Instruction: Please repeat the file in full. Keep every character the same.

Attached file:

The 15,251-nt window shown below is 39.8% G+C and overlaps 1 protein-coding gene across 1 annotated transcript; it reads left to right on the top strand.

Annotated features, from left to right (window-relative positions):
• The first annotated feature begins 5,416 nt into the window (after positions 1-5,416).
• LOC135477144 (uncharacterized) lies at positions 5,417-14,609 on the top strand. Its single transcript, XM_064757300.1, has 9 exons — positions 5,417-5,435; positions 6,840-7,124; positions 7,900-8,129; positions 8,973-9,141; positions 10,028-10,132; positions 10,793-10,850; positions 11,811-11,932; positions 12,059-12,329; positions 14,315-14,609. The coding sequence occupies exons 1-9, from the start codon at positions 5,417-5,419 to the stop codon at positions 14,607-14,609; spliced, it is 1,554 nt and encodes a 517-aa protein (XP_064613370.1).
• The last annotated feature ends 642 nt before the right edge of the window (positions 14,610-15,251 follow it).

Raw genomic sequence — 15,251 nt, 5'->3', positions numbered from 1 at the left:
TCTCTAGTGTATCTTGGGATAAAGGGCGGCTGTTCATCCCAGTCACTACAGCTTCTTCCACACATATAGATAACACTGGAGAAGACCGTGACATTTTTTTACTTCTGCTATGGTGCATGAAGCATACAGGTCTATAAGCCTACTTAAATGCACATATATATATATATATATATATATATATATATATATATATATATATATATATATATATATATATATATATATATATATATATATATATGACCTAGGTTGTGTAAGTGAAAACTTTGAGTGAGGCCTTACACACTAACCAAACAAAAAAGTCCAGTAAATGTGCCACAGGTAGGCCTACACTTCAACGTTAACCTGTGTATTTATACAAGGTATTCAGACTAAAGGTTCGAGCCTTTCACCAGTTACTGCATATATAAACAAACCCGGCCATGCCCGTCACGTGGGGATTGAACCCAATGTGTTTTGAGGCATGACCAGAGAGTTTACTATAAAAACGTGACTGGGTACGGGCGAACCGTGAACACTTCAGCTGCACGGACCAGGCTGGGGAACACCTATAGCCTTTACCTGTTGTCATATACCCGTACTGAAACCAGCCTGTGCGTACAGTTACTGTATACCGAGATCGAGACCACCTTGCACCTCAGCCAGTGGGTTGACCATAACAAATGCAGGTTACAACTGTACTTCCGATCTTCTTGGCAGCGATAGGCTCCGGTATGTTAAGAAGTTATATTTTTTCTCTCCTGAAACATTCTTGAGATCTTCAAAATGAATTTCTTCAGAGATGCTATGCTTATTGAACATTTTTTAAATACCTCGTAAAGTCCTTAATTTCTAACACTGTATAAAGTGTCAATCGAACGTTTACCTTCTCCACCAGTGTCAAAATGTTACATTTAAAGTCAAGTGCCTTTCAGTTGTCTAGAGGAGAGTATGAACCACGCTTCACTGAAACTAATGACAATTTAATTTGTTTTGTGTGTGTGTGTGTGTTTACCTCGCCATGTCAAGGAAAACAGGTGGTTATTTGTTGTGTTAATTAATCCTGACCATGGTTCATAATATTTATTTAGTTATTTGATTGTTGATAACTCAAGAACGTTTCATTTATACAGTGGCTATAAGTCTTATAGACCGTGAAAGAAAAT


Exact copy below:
The 15,251-nt window shown below is 39.8% G+C and overlaps 1 protein-coding gene across 1 annotated transcript; it reads left to right on the top strand.

Annotated features, from left to right (window-relative positions):
• The first annotated feature begins 5,416 nt into the window (after positions 1-5,416).
• LOC135477144 (uncharacterized) lies at positions 5,417-14,609 on the top strand. Its single transcript, XM_064757300.1, has 9 exons — positions 5,417-5,435; positions 6,840-7,124; positions 7,900-8,129; positions 8,973-9,141; positions 10,028-10,132; positions 10,793-10,850; positions 11,811-11,932; positions 12,059-12,329; positions 14,315-14,609. The coding sequence occupies exons 1-9, from the start codon at positions 5,417-5,419 to the stop codon at positions 14,607-14,609; spliced, it is 1,554 nt and encodes a 517-aa protein (XP_064613370.1).
• The last annotated feature ends 642 nt before the right edge of the window (positions 14,610-15,251 follow it).

Raw genomic sequence — 15,251 nt, 5'->3', positions numbered from 1 at the left:
TCTCTAGTGTATCTTGGGATAAAGGGCGGCTGTTCATCCCAGTCACTACAGCTTCTTCCACACATATAGATAACACTGGAGAAGACCGTGACATTTTTTTACTTCTGCTATGGTGCATGAAGCATACAGGTCTATAAGCCTACTTAAATGCACATATATATATATATATATATATATATATATATATATATATATATATATATATATATATATATATATATATATATATATATATATATATGACCTAGGTTGTGTAAGTGAAAACTTTGAGTGAGGCCTTACACACTAACCAAACAAAAAAGTCCAGTAAATGTGCCACAGGTAGGCCTACACTTCAACGTTAACCTGTGTATTTATACAAGGTATTCAGACTAAAGGTTCGAGCCTTTCACCAGTTACTGCATATATAAACAAACCCGGCCATGCCCGTCACGTGGGGATTGAACCCAATGTGTTTTGAGGCATGACCAGAGAGTTTACTATAAAAACGTGACTGGGTACGGGCGAACCGTGAACACTTCAGCTGCACGGACCAGGCTGGGGAACACCTATAGCCTTTACCTGTTGTCATATACCCGTACTGAAACCAGCCTGTGCGTACAGTTACTGTATACCGAGATCGAGACCACCTTGCACCTCAGCCAGTGGGTTGACCATAACAAATGCAGGTTACAACTGTACTTCCGATCTTCTTGGCAGCGATAGGCTCCGGTATGTTAAGAAGTTATATTTTTTCTCTCCTGAAACATTCTTGAGATCTTCAAAATGAATTTCTTCAGAGATGCTATGCTTATTGAACATTTTTTAAATACCTCGTAAAGTCCTTAATTTCTAACACTGTATAAAGTGTCAATCGAACGTTTACCTTCTCCACCAGTGTCAAAATGTTACATTTAAAGTCAAGTGCCTTTCAGTTGTCTAGAGGAGAGTATGAACCACGCTTCACTGAAACTAATGACAATTTAATTTGTTTTGTGTGTGTGTGTGTGTTTACCTCGCCATGTCAAGGAAAACAGGTGGTTATTTGTTGTGTTAATTAATCCTGACCATGGTTCATAATATTTATTTAGTTATTTGATTGTTGATAACTCAAGAACGTTTCATTTATACAGTGGCTATAAGTCTTATAGACCGTGAAAGAAAAT